Unfortunately the rest of the cast is not of the quality of these two. Norina Greco, although born in Italy, was brought to America as a young girl and lasted only two seasons at the Met. Although being catapulted into leading roles on the Met stage, aged only 26, probably seemed to be a stroke of tremendous good luck at the time, I’m not sure that it was really any such thing. She is clearly not sufficiently experienced for such a task, having sung only with regional and touring companies until that time. She was only engaged by the Met because Stella Roman had been delayed, and the war made it very difficult to obtain replacement singers. I think the problems of this performance are as much to do with nerves as actual inadequacy. Her first appearance in this performance is very promising; she displays a dark, resonant tone with a real Italian feel to it. “Tacea la notte” is well-shaped, with a sense of momentum in the line and nice dynamic variety. The top C in the cadenza is there, but cannot be called a comfortable note. The cabaletta “Di tale amor” has serviceable coloratura, though the conductor’s fast tempo does not make it easy for her. Unfortunately tuning problems begin to show themselves in the Convent Scene. In Act 4 Scene 1, the prospect of singing the extremely difficult “D’amor sull’ali rosee” make the nerves kick in with a vengeance, and although the recitative shows command, the aria has real problems. The vital trills are at best vestigial, but, worse, the high notes are often distressingly flat, and tuning is approximate throughout. All the dolce markings are ignored and the performance as a whole has a quality of desperation. Probably fortunately, the cabaletta “Tu vedrai” is cut. The performance improves after that, hence my belief that the problem was nerves – once the mountain of “D’amor sull’ali rosee” had been climbed she could relax and give of her best again. Her part in the “Miserere” is effective (though the tower in which Björling is imprisoned seems to be in the next county, so distant is he) and the duet with Di Luna is dramatic and without significant pitch problems. In the final scene, she makes the “Prima che d’altri vivere” phrases desperate rather than ethereal, but it is possible that this was an interpretational decision rather than a technical one. Greco sang a very variable Aida in 1942, and then was gone from the Met. I can’t help wondering that if she had been better looked-after by experienced hands at the Met she might have had a much more successful career.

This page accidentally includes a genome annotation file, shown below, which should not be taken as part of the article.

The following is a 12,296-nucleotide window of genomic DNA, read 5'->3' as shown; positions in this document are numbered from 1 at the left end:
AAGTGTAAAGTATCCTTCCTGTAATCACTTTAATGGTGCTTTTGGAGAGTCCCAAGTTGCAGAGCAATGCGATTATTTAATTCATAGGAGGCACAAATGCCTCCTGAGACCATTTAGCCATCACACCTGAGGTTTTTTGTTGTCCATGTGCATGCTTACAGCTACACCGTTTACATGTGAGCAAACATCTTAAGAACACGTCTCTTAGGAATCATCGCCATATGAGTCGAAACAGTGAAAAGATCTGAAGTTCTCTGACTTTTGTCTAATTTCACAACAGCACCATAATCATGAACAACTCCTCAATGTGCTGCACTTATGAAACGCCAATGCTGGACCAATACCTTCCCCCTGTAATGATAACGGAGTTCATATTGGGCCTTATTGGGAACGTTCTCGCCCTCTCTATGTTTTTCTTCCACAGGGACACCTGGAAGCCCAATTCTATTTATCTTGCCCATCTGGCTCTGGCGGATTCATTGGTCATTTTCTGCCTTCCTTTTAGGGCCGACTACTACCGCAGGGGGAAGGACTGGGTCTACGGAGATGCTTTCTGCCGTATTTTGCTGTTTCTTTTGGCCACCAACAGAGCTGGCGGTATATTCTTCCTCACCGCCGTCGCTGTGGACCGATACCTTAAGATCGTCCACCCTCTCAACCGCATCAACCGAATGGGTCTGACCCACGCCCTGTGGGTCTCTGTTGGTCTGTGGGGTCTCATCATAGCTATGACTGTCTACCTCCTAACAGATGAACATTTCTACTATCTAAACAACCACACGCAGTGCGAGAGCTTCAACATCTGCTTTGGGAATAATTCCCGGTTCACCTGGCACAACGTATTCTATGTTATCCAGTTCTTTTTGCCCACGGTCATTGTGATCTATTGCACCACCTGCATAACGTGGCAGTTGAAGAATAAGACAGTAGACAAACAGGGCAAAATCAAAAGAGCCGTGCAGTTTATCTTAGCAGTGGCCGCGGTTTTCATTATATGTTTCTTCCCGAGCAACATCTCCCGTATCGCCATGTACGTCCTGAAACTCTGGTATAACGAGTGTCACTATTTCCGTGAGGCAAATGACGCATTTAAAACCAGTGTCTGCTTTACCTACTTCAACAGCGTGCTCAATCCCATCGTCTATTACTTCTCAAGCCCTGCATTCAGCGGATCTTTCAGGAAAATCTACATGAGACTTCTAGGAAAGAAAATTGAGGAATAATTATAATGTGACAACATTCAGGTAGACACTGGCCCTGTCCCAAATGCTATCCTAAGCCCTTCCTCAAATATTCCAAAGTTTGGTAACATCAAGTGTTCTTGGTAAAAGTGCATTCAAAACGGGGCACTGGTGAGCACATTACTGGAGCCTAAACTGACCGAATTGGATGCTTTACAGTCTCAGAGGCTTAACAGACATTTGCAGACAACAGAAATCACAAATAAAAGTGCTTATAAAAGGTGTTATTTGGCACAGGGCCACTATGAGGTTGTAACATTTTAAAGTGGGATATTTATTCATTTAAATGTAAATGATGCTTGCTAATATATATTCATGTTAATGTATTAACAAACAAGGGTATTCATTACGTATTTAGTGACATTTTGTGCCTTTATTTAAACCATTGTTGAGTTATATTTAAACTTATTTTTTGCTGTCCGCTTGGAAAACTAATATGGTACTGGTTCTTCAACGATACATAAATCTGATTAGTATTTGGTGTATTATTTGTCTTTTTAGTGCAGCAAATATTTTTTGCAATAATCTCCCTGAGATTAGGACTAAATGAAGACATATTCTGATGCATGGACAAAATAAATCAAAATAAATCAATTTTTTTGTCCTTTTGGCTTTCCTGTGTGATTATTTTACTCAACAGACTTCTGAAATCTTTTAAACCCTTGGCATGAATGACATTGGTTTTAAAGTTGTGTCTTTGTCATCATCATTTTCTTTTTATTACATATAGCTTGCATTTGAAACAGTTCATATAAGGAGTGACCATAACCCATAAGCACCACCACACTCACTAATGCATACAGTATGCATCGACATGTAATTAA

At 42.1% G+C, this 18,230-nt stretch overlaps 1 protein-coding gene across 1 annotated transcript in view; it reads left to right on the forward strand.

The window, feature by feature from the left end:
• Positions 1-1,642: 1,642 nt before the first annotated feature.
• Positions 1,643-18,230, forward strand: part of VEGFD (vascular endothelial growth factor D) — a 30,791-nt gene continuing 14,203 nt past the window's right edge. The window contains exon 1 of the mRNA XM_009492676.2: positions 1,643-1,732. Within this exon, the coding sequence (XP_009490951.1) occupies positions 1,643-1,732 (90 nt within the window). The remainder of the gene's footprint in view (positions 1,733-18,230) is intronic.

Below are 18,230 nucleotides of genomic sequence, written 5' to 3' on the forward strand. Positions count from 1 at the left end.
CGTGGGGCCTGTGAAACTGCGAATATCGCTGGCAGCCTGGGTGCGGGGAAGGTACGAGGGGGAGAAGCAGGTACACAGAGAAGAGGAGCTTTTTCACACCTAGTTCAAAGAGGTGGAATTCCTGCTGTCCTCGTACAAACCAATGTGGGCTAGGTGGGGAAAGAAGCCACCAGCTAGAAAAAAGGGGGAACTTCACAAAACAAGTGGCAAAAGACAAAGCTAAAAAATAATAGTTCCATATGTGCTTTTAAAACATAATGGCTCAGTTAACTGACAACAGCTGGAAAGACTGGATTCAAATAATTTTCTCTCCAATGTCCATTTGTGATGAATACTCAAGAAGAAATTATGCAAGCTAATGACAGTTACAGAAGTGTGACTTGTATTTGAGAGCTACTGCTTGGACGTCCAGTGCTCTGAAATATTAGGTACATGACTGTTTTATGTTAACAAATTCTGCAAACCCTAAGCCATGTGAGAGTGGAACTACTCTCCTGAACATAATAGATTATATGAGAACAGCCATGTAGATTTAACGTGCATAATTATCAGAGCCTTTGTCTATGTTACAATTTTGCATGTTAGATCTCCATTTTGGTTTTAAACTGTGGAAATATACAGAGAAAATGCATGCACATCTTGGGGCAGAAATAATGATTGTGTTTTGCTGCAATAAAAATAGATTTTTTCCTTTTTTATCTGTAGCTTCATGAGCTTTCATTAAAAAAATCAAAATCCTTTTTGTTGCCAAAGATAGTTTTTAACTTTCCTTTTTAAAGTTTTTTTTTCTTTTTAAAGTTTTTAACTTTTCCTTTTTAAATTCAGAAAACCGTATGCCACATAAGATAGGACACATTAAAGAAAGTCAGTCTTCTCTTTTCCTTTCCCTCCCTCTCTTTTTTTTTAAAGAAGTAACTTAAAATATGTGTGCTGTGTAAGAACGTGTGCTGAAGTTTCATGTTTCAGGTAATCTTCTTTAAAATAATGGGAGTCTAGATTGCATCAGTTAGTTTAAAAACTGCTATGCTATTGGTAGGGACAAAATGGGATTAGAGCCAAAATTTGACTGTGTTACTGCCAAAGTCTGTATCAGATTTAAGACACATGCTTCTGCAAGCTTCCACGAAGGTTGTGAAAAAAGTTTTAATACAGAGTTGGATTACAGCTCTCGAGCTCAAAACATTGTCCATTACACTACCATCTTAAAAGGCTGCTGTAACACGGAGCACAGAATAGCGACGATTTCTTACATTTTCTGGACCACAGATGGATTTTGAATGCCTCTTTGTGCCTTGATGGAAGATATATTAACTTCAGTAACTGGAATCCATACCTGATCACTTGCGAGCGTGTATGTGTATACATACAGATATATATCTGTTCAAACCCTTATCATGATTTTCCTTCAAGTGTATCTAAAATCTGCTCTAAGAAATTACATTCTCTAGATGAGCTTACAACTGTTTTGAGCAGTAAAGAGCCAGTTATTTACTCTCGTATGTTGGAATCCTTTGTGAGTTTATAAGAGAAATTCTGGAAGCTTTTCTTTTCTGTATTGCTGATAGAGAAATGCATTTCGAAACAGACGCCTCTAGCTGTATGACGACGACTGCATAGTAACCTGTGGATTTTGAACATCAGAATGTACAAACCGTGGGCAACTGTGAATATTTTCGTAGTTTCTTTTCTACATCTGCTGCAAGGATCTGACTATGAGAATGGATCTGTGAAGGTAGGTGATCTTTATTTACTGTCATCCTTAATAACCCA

The problem with the final one of the four principles is a problem of imagination rather than technique. Valentino was an American baritone – he was actually called Frank Valentine Dinhaupt and was born in the Bronx. He had a fine, natural voice with a solid, rich timbre, but was a limited interpreter. In moments of anger or unbridled passion he could be very fine, his part in the “Di geloso amor” trio is excellent, but in moments of repose or introspection he was out of his depth. Unfortunately for him, the main baritone aria is precisely such a moment. “Il balen” requires an elegance, legato and bel canto refinement that he simply does not have. Most of his dynamics in the aria range between forte and fortissimo (Verdi at only two points marks the vocal line forte) and the dolcissimo and con espressione markings are ignored; by the end of the aria he is simply bawling. He is much better suited to the cabaletta “Per me l’ora fatale” – stentando is a marking far more to Valentino’s taste than dolcissimo. The Act 4 duet is much more his cup of tea, and is a dramatic, if monochrome, performance. It must be said, however, that he had a Met career of some 20 years, singing major roles, so clearly his fellow New Yorkers liked him.
The conductor, Ferruccio Calusio, is another almost entirely forgotten musician. He was Argentinian, spending most of his career at the Colon in Buenos Aires, and had an even briefer Met career than Greco, lasting only this one season. This surprises me, as I find his conducting generally excellent. There is real drama and excitement to it, and his rhythm (one of the vital ingredients for successful Verdi conducting) is taut and snappy. His tempi are sometimes faster than usual, but are very effective as a result, even if this does not always help Greco. He is certainly vastly better than Cellini on the commercial Björling set.
As almost goes without saying, Andrew Rose’s transfer is excellent. The quality of the sound is almost that of a contemporary studio recording by one of the big companies. There is almost no distortion, and the frequency response for a recording of this era and provenance is astonishingly good.
This performance does not have the overall superlative quality of the Tannhäuser I reviewed recently, but there is certainly enough that is excellent to make it well worth acquiring.